In the text of the new law, Congress stated that the current EEOC regulations create too high a standard for defining disability, and expressed its expectation that the EEOC will revise its regulations to make them consistent with the ADAAA. Congress granted the EEOC the authority to issue regulations implementing the new, broader definition of disability.
What the New Regulations Will Likely Say
The ADAAA, like all legislation, left many specifics undecided. The proposed regulations flesh out the Act. The proposed regulations include many provisions that clarify the new, broader definition of “disability.” For example, they provide that:
- Certain conditions will always be considered disabilities, including autism, cancer, cerebral palsy, diabetes, epilepsy, AIDS, multiple sclerosis, muscular dystrophy, major depression and bipolar disorder.
- Disability will be determined by a comparison of the individual’s limitation to the ability of most people in the general population, and this comparison may often be made by common sense, without scientific or medical evidence.
- If an individual is substantially limited in a “major life activity,” the individual is disabled whether or not he or she is limited in the ability to perform activities of central importance to daily life. The ADAAA contains a list of bodily functions that are considered to be “major life activities,” and the regulations add a further list, including the cardiovascular and musculoskeletal functions.
- An employee whose limitations have been completely eliminated by medication or treatment can still be considered disabled. In fact, an employee who has been completely cured is considered disabled if his or her condition previously qualified as a disability. For example, an employee whose cancer has been treated, and whose doctor says he no longer has cancer, is nevertheless covered by the ADA, because he or she has a “record” of being disabled.
- An employee who has ever been “misclassified” as having a disability is covered by the ADA. For example, the regulations say that an employee who in the past was misdiagnosed with bipolar disorder and hospitalized after having a temporary reaction to medication she was taking is covered, even if she never actually had bipolar disorder.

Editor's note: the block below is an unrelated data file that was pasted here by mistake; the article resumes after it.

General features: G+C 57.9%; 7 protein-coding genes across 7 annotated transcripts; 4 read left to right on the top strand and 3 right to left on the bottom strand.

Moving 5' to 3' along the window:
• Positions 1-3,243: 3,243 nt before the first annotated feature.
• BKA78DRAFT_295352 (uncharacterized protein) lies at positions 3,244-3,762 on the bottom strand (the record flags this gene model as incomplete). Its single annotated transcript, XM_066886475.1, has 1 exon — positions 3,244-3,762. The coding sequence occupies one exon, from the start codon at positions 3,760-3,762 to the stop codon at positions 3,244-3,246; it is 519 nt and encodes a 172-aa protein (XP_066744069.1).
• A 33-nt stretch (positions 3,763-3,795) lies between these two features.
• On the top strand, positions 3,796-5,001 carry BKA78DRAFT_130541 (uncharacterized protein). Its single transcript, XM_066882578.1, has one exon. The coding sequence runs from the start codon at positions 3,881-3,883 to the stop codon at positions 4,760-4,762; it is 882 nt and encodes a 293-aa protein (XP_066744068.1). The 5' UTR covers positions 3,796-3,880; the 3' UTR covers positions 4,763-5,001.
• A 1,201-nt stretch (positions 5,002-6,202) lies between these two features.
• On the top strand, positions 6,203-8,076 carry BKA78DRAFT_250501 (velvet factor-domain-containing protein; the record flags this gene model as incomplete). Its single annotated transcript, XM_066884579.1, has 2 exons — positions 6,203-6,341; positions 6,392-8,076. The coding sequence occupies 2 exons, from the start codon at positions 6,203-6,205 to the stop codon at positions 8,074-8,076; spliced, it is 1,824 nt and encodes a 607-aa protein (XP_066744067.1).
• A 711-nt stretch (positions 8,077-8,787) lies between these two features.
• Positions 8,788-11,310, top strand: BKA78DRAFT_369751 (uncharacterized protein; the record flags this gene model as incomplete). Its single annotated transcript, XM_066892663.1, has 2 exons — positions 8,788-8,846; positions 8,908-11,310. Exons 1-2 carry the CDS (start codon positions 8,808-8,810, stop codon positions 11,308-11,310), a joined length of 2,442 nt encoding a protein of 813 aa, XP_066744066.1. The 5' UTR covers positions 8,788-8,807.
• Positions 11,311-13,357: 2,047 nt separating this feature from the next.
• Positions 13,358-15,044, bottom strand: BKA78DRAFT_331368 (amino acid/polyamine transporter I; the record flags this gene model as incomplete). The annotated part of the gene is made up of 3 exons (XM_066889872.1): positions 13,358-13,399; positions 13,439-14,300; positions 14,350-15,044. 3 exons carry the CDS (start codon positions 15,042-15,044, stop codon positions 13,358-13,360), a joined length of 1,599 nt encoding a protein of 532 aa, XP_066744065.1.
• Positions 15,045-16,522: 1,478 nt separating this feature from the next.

- Certain impairments are disabilities for some people and not others. The list includes asthma, high blood pressure, learning disabilities, carpal tunnel syndrome and hyperthyroidism. For example, an employee with asthma may be disabled if the asthma causes the employee to have problems in the workplace with cleaning products, perfumes or cigarette smoke.
- The ADA applies not just to discrimination based on a disability, but to discrimination based on symptoms, medication or treatment. For example, an individual who is not hired for a driving job because he takes anti-seizure medication has a disability. Thus, if an employer acts on the basis of a manifestation of the disability, it is no defense to say that the employer was not aware of the underlying disability. The regulations discuss the example of an employer who refuses to hire a person because that person has a facial tic. If the facial tic was caused by Tourette’s Syndrome, it does not matter whether the employer knew that the person had Tourette’s when it decided not to hire him. The fact that the employer acted on the basis of the facial tic is enough.
Understanding the New Proposed Regulations
The new proposed regulations establish just how broad the new definition of “disability” is. In discrimination cases, the focus will now likely be on whether the employer discriminated based on the trait, not on whether the trait is a disability. More employees will be entitled to request reasonable accommodations for their disabilities. The EEOC expects that there will be an increase in requests for accommodations resulting from the ADAAA and the regulations, which will come mostly from people with those impairments that are now automatically defined as disabilities, such as diabetes and bipolar disorder. In its Notice of Proposed Rulemaking, the EEOC estimated that there are 450,000 to one million workers in the United States who have conditions that will automatically be considered disabilities under the regulations.